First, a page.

Next Pat Beech from the RNIB Library Service spoke to us about the current situation in the UK; approximately one eighth of people in the UK have problems with reading print and unfortunately only 7% of titles published in the UK are accessible to this part of the population. For a long time it used to only be 5% but the emergence of ebooks has resulted in a 2% increase. She commented that if her job was successful there would not be a need for an RNIB Library Service as reading material would be freely available in all formats and therefore accessible to all. Pat spent the majority of her talk explaining the role of the Reading Sight website (step 2) and how we as Librarians can use it to help provide support and advice for users with partial or no sight. Pat introduced the site as a working directory of best practice that is split into three areas:
- Reading Choices (including a useful questionnaire that can be used in libraries to help people identify what options and formats of reading are available to them and from where)
- Young Reading Lives (young people share their stories and advice given on how to support them in their reading future)
- Social Media (Blogs of current awareness etc)
The website is an accessible tool for all who have issues with sight or support those that do, by learning more about it we can now go back and filter this information through to library staff giving their more confidence in helping those users that may need extra help in finding accessible reading material.
Paula Hickey and Zoe Austen from Action for the Blind came in to talk to us about working with and supporting blind and visually impaired users in the library, basic tips and information was shared regarding guiding users around the library and communicating information, a lot of common sense advice including not changing your everyday language, trying not to be overly anxious or using overly grand hand gestures which will not help!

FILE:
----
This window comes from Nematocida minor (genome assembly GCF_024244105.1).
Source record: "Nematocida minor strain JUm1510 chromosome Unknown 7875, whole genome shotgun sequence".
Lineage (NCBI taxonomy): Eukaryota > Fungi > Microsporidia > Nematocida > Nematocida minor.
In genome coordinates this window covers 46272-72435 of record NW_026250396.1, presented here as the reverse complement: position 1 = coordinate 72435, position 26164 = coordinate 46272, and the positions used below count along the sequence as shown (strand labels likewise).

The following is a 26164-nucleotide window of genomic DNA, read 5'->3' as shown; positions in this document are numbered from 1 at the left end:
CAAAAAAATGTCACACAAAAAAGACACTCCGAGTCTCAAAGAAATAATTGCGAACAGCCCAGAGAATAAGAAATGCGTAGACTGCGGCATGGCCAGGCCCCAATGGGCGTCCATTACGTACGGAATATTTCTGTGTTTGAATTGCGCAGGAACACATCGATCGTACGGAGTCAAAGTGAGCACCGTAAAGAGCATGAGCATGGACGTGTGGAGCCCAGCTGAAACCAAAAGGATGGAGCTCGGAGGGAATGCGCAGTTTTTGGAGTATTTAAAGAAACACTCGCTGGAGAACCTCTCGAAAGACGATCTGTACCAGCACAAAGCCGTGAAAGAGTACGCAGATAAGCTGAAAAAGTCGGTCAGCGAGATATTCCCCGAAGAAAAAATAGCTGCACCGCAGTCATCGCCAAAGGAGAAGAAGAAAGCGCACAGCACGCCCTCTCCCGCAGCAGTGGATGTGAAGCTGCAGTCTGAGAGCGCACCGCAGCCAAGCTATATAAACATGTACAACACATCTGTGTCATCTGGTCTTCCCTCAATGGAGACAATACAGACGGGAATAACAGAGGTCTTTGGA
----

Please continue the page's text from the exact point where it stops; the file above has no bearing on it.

After some refreshment Eileen Hyder from the University of Reading shared her dissertation research regarding VIP reading groups. She found that the reading group she used in her research was set up for much the same reason many are; to share a love of reading and expand individual reading ranges. There were also pitfalls unfortunately due to the range of reading material available, (Calibre seemed a popular choice for multiple sets) and a fine balance between the social and discussion needs of the group. One of my colleagues runs a VIP reading group in her library and she commented on the same issues but each of the members is happy with the balance and like any reading group it depends on the individuals who attend. Issues that need to be addressed in these circumstances include:
- How to promote the group?
- Is it more important to integrate in with an existing reading group or have a specialist group?
- Reading materials
- General housekeeping and guidance in leading group and physically on location and lay out of reading group venue
With the range of information and services we had been talking about during the course of the day it was really good to have a chance to split off from everyone else to start preparing for Make a Noise in Libraries Fortnight in Wiltshire and we have some interesting things in store which will hopefully include some partnership work with the Wiltshire Blind Association and cross sector working within the Council.